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J Assoc Res Otolaryngol. 2014 Apr;15(2):279-91. doi: 10.1007/s10162-013-0433-9. Epub 2014 Jan 11.

Comodulation masking release in electric hearing.

Author information

1
MRC Institute of Hearing Research, University Park, Nottingham, NG7 2RD, UK, rpierzycki@gmail.com.

Abstract

Comodulation masking release (CMR) is an improvement in the detection threshold of a masked signal that occurs when the masker envelopes are correlated across frequency (i.e., comodulation). CMR can be observed when flanking bands (FBs) of noise co-modulated with an on-frequency band (OFB) noise masker are added at remote frequencies (CMR1), or when co-modulated envelopes are used instead of anti-modulated envelopes (OFB and FB envelopes out of phase, CMR2). For FBs widely separated from the OFB, this process is assumed to rely mostly on across-channel comparison of temporal envelopes. Since cochlear implants (CIs) rely predominantly on the transmission of envelope cues, we investigated if CMR can be observed in electric hearing. We stimulated the auditory nerve of eight CI users with trains of modulated electric pulses presented on an OFB electrode alone, or together with pulse trains on one or two FB electrodes. Participants had to detect signal-induced changes in the envelope of an electric pulse train masker presented on the OFB electrode. Envelopes on FB electrodes were either co-modulated or anti-modulated with the envelope of the OFB masker. We observed CMR1 in one of the eight CI users. However, significant CMR2 was observed in most CI users. Reducing amplitude-modulation rate from 20 to 8 Hz, reducing envelopes' randomness or increasing electrode separation did not generally improve CMR1, but increased the prevalence of CMR2. The present results suggest that comodulation of envelopes can aid signal detection in electric hearing.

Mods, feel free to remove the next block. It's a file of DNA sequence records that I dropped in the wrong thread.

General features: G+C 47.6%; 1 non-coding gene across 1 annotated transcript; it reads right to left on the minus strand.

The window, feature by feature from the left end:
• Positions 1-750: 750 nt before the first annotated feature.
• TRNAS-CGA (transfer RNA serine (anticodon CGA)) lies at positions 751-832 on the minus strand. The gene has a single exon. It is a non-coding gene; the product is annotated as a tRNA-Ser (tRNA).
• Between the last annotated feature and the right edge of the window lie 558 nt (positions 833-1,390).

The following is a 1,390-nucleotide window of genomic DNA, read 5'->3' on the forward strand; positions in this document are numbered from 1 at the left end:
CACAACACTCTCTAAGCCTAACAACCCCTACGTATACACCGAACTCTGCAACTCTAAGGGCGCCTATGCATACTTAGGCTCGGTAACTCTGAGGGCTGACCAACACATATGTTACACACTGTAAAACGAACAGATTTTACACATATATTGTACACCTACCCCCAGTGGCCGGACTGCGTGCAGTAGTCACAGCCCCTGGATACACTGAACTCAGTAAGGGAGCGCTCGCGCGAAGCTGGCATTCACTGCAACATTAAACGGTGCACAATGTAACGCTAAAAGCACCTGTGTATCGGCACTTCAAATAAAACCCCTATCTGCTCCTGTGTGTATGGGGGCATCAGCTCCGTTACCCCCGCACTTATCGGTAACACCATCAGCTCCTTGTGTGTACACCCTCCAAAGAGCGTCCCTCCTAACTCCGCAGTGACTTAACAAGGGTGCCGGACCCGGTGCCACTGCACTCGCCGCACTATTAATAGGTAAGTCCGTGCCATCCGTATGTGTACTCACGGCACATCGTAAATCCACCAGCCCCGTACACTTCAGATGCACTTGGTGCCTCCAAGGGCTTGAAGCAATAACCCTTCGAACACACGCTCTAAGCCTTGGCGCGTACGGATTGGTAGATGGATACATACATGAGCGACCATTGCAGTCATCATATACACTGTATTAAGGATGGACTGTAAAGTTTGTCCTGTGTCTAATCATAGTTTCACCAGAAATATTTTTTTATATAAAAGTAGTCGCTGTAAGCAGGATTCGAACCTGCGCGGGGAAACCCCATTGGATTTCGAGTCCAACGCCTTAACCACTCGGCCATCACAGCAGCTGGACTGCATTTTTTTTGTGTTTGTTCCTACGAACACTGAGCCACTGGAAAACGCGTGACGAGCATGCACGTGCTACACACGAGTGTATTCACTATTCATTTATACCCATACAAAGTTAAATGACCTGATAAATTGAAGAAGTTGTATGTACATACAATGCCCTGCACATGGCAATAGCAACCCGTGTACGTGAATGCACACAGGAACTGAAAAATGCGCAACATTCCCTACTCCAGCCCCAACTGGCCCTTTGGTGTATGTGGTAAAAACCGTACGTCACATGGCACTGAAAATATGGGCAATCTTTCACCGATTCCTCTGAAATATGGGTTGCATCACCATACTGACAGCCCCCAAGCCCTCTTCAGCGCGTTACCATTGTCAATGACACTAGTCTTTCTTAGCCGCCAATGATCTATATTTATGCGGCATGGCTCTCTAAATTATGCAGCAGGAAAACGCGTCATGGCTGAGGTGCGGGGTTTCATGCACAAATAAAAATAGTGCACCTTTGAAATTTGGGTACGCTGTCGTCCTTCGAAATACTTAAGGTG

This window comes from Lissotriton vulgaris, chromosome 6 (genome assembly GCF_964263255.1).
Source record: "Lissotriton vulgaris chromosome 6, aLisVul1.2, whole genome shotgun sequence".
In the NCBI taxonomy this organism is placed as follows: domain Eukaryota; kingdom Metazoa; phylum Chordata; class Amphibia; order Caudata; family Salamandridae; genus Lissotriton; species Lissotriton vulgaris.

PMID:
24414194
PMCID:
PMC3946139
DOI:
10.1007/s10162-013-0433-9
[Indexed for MEDLINE]
Free PMC Article

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